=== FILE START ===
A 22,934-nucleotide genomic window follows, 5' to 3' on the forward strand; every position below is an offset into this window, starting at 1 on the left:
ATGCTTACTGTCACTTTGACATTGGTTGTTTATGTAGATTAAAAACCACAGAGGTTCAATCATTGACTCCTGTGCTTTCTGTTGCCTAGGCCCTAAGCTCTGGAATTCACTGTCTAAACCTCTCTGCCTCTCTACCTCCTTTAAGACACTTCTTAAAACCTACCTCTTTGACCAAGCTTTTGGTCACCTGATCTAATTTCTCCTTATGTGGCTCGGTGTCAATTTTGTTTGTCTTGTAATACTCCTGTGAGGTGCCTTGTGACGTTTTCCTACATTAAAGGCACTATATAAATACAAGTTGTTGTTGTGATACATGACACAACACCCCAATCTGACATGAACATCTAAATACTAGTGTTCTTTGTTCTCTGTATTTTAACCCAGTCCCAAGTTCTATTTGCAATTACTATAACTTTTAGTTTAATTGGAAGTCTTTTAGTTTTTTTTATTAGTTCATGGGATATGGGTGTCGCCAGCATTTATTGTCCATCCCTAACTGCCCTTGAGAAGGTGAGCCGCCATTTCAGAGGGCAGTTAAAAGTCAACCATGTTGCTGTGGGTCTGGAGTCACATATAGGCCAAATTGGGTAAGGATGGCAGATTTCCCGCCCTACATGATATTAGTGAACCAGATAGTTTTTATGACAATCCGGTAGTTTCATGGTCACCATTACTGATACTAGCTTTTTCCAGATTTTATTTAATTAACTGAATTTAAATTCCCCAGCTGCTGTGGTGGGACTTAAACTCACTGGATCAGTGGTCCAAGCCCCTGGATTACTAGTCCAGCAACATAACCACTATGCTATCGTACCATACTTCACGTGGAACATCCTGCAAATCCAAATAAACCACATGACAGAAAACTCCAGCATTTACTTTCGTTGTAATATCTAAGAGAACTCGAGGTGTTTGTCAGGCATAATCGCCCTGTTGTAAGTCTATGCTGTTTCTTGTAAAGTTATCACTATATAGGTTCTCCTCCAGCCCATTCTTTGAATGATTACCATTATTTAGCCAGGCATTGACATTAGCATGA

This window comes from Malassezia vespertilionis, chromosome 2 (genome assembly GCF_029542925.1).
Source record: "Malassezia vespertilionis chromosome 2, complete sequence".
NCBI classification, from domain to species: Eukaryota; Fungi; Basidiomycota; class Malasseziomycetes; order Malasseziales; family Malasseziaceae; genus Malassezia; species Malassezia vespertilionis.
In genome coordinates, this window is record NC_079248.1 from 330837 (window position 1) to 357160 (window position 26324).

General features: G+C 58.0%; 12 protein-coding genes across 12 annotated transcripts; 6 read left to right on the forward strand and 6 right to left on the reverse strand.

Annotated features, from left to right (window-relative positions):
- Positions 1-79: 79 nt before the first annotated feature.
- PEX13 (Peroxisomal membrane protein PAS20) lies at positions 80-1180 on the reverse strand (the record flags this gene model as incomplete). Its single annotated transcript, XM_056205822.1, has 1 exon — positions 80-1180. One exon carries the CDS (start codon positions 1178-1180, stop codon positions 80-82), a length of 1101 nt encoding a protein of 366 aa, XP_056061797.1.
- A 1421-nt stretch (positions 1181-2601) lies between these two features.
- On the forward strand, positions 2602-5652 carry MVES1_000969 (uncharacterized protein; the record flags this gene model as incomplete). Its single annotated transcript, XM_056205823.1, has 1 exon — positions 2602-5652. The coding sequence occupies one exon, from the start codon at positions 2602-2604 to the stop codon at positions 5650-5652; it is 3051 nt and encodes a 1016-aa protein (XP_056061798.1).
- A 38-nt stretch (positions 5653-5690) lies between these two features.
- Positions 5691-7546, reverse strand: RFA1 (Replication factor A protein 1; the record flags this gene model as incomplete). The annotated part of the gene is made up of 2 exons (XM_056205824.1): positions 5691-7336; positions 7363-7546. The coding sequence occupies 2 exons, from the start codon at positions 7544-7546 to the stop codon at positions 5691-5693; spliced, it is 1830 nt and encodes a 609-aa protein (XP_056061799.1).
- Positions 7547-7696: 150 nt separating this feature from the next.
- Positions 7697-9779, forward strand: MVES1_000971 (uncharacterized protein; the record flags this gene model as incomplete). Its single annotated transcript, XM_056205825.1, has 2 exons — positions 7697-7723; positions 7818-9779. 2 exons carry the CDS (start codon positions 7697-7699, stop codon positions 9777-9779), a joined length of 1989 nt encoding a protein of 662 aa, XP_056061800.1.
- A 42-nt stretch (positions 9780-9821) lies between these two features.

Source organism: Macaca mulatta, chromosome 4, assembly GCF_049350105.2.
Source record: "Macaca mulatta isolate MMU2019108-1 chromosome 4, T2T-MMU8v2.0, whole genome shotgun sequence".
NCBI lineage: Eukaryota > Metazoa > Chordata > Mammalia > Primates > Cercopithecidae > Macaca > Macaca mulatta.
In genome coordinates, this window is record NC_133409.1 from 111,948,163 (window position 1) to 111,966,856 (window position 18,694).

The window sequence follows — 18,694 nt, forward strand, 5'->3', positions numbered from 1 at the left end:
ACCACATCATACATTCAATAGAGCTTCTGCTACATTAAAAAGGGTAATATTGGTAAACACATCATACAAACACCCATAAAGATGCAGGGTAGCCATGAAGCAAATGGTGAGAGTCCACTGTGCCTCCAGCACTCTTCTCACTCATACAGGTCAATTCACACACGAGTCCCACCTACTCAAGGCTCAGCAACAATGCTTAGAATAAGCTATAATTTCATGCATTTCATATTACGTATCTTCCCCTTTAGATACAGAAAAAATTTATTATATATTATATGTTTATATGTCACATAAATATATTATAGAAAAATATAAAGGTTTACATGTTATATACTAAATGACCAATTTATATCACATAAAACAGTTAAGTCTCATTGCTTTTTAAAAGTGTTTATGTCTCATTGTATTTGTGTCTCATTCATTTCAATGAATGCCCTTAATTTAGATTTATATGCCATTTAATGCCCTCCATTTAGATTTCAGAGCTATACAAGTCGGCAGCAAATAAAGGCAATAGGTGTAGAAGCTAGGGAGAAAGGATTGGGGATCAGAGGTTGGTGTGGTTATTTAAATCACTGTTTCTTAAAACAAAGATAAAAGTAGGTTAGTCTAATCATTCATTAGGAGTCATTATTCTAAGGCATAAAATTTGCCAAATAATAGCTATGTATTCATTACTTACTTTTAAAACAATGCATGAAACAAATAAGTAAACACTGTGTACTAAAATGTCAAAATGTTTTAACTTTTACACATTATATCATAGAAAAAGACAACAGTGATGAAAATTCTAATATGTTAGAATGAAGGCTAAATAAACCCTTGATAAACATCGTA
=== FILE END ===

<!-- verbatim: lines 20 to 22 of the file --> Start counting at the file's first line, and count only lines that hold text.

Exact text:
NCBI lineage: Eukaryota > Metazoa > Chordata > Mammalia > Primates > Cercopithecidae > Macaca > Macaca mulatta.
In genome coordinates, this window is record NC_133409.1 from 111,948,163 (window position 1) to 111,966,856 (window position 18,694).

The window sequence follows — 18,694 nt, forward strand, 5'->3', positions numbered from 1 at the left end: